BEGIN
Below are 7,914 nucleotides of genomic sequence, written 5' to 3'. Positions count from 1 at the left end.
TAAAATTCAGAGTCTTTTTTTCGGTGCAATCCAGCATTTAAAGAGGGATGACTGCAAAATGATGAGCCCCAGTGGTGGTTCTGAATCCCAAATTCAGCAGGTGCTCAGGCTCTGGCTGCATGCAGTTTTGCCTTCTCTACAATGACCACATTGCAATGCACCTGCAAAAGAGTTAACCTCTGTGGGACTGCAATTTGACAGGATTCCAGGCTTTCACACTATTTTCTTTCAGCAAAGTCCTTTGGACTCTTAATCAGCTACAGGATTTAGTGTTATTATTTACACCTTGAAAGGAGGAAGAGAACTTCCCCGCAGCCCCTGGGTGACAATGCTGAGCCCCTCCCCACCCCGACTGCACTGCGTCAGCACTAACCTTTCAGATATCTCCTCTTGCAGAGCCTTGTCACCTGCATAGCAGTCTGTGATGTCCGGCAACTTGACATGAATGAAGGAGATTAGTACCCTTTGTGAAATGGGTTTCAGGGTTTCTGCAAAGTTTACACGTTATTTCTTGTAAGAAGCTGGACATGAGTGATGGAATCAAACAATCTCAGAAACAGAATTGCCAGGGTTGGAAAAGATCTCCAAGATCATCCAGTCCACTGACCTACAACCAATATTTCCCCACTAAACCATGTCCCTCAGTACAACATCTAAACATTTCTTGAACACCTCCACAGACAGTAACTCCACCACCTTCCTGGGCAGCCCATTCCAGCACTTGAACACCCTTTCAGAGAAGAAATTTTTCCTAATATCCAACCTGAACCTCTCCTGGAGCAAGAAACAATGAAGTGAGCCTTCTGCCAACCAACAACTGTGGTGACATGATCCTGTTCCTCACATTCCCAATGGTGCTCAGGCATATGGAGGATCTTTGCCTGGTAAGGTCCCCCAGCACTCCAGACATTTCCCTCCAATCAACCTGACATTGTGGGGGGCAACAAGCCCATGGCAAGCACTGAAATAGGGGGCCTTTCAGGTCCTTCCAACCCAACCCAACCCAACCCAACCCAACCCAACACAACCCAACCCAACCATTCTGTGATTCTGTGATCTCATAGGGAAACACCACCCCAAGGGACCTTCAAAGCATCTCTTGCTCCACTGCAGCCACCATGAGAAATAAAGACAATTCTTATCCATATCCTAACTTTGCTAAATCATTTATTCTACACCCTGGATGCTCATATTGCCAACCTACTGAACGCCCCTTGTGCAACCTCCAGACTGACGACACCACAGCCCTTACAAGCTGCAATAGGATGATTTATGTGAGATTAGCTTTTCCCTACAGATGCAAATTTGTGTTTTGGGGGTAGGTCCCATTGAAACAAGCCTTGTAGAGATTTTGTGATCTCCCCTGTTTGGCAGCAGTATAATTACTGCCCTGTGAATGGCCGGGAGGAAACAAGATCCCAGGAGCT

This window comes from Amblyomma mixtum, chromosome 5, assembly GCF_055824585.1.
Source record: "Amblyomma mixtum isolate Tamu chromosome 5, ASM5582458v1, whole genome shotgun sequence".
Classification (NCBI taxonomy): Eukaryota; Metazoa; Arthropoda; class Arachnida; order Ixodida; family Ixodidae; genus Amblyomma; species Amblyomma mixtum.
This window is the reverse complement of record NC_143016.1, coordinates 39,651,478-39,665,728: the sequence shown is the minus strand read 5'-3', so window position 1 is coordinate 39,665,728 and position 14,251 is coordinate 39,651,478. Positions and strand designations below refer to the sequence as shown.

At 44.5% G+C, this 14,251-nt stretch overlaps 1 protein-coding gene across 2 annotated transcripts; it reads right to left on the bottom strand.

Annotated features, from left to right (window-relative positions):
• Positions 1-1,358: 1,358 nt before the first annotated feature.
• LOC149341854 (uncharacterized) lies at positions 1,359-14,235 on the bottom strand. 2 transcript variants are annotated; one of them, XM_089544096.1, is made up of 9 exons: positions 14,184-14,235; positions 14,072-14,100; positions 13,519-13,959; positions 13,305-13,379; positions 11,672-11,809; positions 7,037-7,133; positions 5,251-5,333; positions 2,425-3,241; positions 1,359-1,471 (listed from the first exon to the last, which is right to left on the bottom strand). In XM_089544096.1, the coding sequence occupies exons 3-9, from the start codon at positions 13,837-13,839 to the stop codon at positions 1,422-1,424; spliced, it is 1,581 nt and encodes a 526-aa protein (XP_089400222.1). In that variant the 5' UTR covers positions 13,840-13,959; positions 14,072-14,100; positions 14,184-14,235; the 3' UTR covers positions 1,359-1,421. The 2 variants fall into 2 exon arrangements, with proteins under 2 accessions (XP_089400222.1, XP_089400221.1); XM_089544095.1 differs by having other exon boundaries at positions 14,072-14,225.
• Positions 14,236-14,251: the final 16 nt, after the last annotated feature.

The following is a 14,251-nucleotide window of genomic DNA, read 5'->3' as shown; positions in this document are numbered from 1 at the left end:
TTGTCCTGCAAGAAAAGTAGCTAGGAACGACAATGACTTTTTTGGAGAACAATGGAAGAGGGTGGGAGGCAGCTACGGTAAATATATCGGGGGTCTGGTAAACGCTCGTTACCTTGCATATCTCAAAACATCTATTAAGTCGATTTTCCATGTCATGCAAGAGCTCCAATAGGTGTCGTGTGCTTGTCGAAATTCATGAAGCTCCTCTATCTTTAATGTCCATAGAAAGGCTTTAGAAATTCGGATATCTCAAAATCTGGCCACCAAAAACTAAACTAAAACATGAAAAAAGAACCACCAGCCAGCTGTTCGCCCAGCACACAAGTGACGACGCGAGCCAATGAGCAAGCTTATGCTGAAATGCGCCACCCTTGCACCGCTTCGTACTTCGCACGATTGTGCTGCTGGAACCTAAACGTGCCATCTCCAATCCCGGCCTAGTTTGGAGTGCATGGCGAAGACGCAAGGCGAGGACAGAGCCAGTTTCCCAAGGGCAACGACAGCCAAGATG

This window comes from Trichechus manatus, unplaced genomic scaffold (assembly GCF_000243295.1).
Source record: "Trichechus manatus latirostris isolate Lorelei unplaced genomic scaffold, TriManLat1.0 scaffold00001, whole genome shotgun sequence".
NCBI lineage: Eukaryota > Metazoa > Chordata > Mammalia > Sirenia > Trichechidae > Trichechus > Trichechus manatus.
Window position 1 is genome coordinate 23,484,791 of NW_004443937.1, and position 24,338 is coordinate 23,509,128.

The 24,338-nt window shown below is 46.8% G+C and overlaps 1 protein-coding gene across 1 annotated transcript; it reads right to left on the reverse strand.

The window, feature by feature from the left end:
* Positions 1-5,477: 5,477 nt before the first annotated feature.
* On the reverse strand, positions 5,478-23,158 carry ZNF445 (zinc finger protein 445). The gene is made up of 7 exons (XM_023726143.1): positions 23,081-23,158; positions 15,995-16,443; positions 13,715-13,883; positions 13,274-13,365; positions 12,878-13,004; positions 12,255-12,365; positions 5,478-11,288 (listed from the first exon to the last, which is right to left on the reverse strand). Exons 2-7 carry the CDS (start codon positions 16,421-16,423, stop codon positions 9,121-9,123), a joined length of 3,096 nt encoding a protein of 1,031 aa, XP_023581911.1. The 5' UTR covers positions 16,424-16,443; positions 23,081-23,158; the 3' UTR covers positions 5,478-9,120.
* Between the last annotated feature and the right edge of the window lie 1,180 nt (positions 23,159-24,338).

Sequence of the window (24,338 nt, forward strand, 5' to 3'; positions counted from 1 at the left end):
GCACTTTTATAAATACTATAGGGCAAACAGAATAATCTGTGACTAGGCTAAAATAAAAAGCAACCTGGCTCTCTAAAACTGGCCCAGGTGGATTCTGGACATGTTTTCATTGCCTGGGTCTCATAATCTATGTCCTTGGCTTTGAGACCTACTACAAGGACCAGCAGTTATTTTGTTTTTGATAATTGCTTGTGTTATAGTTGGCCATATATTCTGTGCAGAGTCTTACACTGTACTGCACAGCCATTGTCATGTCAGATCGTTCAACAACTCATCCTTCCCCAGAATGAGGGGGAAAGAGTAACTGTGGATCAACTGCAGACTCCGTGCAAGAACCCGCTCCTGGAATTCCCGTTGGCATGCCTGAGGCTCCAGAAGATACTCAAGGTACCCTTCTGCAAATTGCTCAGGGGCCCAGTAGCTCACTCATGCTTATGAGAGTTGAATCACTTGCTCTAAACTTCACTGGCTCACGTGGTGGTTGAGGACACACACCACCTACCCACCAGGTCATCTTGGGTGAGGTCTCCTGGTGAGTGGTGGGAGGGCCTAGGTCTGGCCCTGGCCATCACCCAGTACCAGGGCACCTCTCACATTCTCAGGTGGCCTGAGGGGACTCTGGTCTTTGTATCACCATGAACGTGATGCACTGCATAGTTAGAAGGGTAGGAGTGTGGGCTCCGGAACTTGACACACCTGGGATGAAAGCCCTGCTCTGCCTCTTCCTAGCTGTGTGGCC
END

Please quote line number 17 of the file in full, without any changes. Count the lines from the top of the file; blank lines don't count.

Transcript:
Window position 1 is genome coordinate 23,484,791 of NW_004443937.1, and position 24,338 is coordinate 23,509,128.